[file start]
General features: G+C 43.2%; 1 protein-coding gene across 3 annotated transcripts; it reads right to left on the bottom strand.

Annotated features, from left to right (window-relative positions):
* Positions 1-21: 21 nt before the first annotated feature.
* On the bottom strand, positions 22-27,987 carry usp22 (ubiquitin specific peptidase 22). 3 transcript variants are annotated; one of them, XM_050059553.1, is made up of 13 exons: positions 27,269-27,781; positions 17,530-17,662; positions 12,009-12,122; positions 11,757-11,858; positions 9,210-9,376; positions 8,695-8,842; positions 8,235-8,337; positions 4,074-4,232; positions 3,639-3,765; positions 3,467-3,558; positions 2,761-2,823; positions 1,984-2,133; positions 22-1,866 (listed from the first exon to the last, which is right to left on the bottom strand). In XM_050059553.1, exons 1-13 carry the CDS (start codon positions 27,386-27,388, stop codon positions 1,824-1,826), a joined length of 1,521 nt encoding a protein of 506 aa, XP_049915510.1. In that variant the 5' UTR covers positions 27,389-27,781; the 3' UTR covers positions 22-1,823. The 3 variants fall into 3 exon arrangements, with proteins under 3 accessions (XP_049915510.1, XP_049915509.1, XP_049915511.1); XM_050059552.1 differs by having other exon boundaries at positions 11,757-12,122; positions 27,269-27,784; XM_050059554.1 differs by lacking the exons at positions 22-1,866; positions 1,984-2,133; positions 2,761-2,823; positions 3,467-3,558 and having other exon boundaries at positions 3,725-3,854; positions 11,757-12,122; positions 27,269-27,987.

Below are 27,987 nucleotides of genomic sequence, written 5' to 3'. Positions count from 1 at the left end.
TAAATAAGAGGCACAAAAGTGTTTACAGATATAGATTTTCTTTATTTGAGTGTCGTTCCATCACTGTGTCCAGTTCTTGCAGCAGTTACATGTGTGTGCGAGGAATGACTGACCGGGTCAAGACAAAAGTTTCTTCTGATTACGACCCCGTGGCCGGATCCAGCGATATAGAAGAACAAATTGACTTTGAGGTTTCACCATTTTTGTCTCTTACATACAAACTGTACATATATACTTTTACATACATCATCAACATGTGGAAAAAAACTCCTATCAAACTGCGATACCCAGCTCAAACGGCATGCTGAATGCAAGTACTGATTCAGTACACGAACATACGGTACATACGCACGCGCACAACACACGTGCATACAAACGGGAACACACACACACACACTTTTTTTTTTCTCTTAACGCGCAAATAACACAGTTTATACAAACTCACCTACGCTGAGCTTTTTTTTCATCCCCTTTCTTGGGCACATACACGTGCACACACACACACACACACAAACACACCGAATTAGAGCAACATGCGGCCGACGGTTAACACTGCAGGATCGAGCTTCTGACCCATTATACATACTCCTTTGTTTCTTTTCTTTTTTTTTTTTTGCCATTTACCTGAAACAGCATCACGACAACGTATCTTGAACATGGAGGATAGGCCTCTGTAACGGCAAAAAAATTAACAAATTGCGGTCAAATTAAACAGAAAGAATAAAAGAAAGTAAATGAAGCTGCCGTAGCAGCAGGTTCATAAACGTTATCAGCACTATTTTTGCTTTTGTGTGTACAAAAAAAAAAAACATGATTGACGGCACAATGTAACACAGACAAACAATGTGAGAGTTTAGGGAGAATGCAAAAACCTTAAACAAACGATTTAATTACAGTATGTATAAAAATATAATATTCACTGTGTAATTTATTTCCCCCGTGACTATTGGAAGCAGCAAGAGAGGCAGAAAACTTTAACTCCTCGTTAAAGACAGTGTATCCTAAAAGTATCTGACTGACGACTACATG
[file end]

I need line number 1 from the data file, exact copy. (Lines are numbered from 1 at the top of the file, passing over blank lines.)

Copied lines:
General features: G+C 43.2%; 1 protein-coding gene across 3 annotated transcripts; it reads right to left on the bottom strand.